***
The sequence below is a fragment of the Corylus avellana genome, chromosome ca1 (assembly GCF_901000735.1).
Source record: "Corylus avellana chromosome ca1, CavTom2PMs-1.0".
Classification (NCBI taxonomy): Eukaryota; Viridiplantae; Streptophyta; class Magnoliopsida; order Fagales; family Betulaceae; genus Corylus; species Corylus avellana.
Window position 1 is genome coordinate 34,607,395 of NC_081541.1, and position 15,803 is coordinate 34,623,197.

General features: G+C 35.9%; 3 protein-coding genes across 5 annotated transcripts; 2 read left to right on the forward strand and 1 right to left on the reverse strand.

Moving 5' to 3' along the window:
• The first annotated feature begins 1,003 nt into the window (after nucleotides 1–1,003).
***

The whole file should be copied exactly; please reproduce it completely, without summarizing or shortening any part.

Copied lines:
The sequence below is a fragment of the Corylus avellana genome, chromosome ca1 (assembly GCF_901000735.1).
Source record: "Corylus avellana chromosome ca1, CavTom2PMs-1.0".
Classification (NCBI taxonomy): Eukaryota; Viridiplantae; Streptophyta; class Magnoliopsida; order Fagales; family Betulaceae; genus Corylus; species Corylus avellana.
Window position 1 is genome coordinate 34,607,395 of NC_081541.1, and position 15,803 is coordinate 34,623,197.

General features: G+C 35.9%; 3 protein-coding genes across 5 annotated transcripts; 2 read left to right on the forward strand and 1 right to left on the reverse strand.

Moving 5' to 3' along the window:
• The first annotated feature begins 1,003 nt into the window (after nucleotides 1–1,003).